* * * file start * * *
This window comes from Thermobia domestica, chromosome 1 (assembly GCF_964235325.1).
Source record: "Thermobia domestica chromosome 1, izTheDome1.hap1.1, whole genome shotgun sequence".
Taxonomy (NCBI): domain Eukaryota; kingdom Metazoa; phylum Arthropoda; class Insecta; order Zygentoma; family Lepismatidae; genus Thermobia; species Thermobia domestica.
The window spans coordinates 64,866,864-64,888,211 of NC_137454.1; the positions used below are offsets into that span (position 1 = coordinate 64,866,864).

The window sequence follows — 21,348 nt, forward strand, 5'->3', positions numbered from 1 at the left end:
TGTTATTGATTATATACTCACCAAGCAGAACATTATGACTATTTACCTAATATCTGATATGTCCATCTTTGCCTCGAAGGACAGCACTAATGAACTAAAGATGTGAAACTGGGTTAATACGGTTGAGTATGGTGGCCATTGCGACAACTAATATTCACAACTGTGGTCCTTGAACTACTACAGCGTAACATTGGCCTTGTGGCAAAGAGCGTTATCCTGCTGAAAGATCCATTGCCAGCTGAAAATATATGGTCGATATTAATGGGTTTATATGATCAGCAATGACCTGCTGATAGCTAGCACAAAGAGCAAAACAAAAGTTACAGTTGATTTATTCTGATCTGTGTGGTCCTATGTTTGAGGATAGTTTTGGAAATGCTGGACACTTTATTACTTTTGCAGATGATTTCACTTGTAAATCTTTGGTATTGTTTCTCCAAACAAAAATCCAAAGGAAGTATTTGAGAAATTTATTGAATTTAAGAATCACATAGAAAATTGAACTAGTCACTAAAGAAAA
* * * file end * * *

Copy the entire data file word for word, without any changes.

This window comes from Thermobia domestica, chromosome 1 (assembly GCF_964235325.1).
Source record: "Thermobia domestica chromosome 1, izTheDome1.hap1.1, whole genome shotgun sequence".
Taxonomy (NCBI): domain Eukaryota; kingdom Metazoa; phylum Arthropoda; class Insecta; order Zygentoma; family Lepismatidae; genus Thermobia; species Thermobia domestica.
The window spans coordinates 64,866,864-64,888,211 of NC_137454.1; the positions used below are offsets into that span (position 1 = coordinate 64,866,864).

The window sequence follows — 21,348 nt, forward strand, 5'->3', positions numbered from 1 at the left end:
TGTTATTGATTATATACTCACCAAGCAGAACATTATGACTATTTACCTAATATCTGATATGTCCATCTTTGCCTCGAAGGACAGCACTAATGAACTAAAGATGTGAAACTGGGTTAATACGGTTGAGTATGGTGGCCATTGCGACAACTAATATTCACAACTGTGGTCCTTGAACTACTACAGCGTAACATTGGCCTTGTGGCAAAGAGCGTTATCCTGCTGAAAGATCCATTGCCAGCTGAAAATATATGGTCGATATTAATGGGTTTATATGATCAGCAATGACCTGCTGATAGCTAGCACAAAGAGCAAAACAAAAGTTACAGTTGATTTATTCTGATCTGTGTGGTCCTATGTTTGAGGATAGTTTTGGAAATGCTGGACACTTTATTACTTTTGCAGATGATTTCACTTGTAAATCTTTGGTATTGTTTCTCCAAACAAAAATCCAAAGGAAGTATTTGAGAAATTTATTGAATTTAAGAATCACATAGAAAATTGAACTAGTCACTAAAGAAAA